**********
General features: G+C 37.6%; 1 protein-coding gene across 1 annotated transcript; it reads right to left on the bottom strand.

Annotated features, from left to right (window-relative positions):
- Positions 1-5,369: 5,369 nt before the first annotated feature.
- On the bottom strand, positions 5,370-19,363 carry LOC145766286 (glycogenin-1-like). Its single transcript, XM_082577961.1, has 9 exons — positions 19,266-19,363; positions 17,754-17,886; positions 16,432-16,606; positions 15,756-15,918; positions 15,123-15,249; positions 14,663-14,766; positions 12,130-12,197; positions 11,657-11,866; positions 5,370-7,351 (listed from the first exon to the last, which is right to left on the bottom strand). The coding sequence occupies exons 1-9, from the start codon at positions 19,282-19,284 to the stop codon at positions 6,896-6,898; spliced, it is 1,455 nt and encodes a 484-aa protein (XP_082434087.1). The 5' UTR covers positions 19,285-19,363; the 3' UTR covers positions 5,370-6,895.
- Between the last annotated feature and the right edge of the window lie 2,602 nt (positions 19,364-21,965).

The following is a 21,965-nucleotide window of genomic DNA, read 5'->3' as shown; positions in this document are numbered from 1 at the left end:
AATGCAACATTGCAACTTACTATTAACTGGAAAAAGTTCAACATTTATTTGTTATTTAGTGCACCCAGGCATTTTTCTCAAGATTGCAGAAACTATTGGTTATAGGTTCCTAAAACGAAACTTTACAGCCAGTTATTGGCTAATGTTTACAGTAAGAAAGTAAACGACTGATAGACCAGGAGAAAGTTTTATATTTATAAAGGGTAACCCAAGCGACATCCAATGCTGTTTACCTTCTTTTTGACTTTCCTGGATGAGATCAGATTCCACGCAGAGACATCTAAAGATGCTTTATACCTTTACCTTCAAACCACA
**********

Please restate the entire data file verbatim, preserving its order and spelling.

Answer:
General features: G+C 37.6%; 1 protein-coding gene across 1 annotated transcript; it reads right to left on the bottom strand.

Annotated features, from left to right (window-relative positions):
- Positions 1-5,369: 5,369 nt before the first annotated feature.
- On the bottom strand, positions 5,370-19,363 carry LOC145766286 (glycogenin-1-like). Its single transcript, XM_082577961.1, has 9 exons — positions 19,266-19,363; positions 17,754-17,886; positions 16,432-16,606; positions 15,756-15,918; positions 15,123-15,249; positions 14,663-14,766; positions 12,130-12,197; positions 11,657-11,866; positions 5,370-7,351 (listed from the first exon to the last, which is right to left on the bottom strand). The coding sequence occupies exons 1-9, from the start codon at positions 19,282-19,284 to the stop codon at positions 6,896-6,898; spliced, it is 1,455 nt and encodes a 484-aa protein (XP_082434087.1). The 5' UTR covers positions 19,285-19,363; the 3' UTR covers positions 5,370-6,895.
- Between the last annotated feature and the right edge of the window lie 2,602 nt (positions 19,364-21,965).

The following is a 21,965-nucleotide window of genomic DNA, read 5'->3' as shown; positions in this document are numbered from 1 at the left end:
AATGCAACATTGCAACTTACTATTAACTGGAAAAAGTTCAACATTTATTTGTTATTTAGTGCACCCAGGCATTTTTCTCAAGATTGCAGAAACTATTGGTTATAGGTTCCTAAAACGAAACTTTACAGCCAGTTATTGGCTAATGTTTACAGTAAGAAAGTAAACGACTGATAGACCAGGAGAAAGTTTTATATTTATAAAGGGTAACCCAAGCGACATCCAATGCTGTTTACCTTCTTTTTGACTTTCCTGGATGAGATCAGATTCCACGCAGAGACATCTAAAGATGCTTTATACCTTTACCTTCAAACCACA